Survey of patient's attitudes towards physician assistant competency and friendliness
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A survey of patient's attitudes towards physician assistants was conducted during the spring of 1988. The 194 patients whose attitudes were analyzed were members of a 65,000 member staff model HMO in metropolitan Milwaukee who had visited one of that organization's physician assistants in their practice. The findings indicate that physician assistants are successful in demonstrating attitudes of friendliness and competency to all their patients, regardless of the patient's age, sex, race, occupation, educational level, or number of visits to a particular health center. In addition, patients have diminished perceptions of physician assistants' friendliness when the number of visits by the patient range from 6 to 10 visits. The results indicate that when a patient's health care is being managed by a team of primary care specialists (i. e., a team of physicians and physician assistants) there is an optimum time that the role of the physician assistant should be explained to the patient. The patient's care is best when the triangle of allegiance between the doctor, the physician assistant, and the patient is cultivated with good education about the roles of each.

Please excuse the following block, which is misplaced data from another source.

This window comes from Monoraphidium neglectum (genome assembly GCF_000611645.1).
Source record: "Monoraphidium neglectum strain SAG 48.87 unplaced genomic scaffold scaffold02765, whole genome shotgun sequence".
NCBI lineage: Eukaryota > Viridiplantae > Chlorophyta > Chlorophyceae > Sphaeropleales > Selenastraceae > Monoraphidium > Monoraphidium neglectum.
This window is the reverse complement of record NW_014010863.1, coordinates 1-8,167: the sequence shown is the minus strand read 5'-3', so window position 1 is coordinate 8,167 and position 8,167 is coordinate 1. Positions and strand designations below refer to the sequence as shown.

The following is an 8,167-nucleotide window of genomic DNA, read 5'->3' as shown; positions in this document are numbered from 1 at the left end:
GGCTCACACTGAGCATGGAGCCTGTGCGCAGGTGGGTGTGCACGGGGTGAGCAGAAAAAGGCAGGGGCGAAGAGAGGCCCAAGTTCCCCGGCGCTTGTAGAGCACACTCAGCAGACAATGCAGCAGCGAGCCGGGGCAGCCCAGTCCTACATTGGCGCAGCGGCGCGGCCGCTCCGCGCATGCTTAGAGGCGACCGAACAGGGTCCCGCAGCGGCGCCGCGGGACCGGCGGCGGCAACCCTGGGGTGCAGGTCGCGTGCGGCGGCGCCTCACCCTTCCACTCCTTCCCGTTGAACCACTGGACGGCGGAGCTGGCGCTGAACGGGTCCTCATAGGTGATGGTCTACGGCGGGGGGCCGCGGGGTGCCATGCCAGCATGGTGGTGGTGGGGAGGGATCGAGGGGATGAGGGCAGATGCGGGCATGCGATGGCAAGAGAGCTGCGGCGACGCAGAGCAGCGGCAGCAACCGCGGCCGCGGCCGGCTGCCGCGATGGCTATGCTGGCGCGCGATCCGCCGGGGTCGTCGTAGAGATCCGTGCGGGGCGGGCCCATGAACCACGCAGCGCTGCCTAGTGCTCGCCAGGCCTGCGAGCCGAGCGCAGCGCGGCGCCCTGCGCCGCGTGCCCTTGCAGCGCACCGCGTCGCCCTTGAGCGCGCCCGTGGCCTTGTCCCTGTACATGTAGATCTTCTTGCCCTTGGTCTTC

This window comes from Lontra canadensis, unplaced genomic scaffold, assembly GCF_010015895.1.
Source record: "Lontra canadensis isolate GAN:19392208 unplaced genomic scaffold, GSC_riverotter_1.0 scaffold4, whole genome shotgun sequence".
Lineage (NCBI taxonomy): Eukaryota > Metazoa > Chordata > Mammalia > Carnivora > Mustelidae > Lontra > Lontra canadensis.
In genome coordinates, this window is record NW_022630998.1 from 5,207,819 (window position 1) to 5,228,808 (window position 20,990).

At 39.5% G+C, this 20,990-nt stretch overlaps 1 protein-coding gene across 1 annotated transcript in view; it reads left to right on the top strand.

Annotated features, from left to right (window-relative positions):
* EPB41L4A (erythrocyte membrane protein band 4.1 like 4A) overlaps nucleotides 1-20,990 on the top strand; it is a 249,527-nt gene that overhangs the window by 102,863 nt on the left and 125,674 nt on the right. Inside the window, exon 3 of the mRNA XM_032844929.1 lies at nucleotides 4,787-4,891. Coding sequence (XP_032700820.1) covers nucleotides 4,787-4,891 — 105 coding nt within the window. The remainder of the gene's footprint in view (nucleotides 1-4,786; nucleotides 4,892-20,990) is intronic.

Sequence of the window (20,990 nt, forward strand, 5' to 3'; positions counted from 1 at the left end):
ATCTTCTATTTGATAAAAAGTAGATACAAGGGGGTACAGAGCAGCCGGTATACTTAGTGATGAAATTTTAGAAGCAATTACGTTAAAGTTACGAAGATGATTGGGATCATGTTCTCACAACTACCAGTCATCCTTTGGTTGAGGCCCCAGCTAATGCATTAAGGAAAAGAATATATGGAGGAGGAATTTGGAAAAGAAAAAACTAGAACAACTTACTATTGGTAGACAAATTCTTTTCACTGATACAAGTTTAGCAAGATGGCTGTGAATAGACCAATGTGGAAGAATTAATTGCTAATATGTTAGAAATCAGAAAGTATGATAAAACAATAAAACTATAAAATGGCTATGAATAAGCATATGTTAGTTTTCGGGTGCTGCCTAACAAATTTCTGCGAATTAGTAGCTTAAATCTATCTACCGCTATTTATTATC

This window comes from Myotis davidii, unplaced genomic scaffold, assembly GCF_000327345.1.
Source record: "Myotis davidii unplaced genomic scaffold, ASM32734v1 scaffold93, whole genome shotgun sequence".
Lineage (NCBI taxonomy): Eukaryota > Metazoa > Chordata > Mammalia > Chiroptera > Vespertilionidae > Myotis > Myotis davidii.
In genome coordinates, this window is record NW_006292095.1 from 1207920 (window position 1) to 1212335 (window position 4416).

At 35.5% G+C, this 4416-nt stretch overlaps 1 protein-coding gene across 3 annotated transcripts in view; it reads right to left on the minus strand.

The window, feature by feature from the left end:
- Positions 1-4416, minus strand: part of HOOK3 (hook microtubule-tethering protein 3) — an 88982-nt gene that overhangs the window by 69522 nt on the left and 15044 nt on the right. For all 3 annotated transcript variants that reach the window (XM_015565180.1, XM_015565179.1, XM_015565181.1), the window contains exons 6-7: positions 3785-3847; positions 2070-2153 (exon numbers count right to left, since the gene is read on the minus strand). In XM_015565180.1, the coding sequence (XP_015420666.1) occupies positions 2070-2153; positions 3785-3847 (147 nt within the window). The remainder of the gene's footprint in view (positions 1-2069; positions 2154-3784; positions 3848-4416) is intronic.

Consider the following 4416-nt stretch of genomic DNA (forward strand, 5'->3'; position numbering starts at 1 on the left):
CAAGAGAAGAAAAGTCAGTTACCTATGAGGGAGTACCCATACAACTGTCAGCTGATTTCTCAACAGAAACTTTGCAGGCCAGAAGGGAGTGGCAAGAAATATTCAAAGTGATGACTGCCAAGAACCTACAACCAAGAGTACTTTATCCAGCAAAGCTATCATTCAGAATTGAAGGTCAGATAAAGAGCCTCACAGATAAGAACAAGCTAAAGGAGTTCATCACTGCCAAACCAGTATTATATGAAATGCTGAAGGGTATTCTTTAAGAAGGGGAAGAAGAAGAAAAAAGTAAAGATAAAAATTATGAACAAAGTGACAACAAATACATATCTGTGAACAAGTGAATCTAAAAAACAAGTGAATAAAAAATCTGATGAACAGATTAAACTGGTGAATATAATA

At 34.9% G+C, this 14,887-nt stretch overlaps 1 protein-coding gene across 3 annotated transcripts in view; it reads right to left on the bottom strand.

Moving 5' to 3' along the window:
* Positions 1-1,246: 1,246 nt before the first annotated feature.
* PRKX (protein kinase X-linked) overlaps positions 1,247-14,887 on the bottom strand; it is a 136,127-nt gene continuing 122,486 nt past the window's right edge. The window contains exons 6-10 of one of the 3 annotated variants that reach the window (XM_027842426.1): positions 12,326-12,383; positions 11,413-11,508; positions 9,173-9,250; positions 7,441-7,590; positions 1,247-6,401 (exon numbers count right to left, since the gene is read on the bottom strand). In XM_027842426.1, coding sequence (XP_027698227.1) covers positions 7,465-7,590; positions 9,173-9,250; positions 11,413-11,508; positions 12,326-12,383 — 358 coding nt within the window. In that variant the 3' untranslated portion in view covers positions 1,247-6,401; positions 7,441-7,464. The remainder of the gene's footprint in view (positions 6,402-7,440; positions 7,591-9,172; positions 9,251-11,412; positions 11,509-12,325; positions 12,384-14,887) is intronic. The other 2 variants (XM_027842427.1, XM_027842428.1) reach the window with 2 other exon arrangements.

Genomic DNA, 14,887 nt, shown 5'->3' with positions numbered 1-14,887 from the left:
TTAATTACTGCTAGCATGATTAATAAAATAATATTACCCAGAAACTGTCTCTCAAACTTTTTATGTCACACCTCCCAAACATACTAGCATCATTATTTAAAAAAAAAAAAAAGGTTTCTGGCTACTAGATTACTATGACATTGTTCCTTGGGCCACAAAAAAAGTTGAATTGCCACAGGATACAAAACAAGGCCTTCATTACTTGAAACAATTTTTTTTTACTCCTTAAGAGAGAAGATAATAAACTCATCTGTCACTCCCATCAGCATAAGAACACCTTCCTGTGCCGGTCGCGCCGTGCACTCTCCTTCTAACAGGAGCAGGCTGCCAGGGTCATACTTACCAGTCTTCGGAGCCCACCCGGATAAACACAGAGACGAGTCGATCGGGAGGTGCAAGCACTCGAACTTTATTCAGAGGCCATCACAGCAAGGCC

Public opinion -- Wisconsin -- Milwaukee
Physicians' assistants -- Public opinion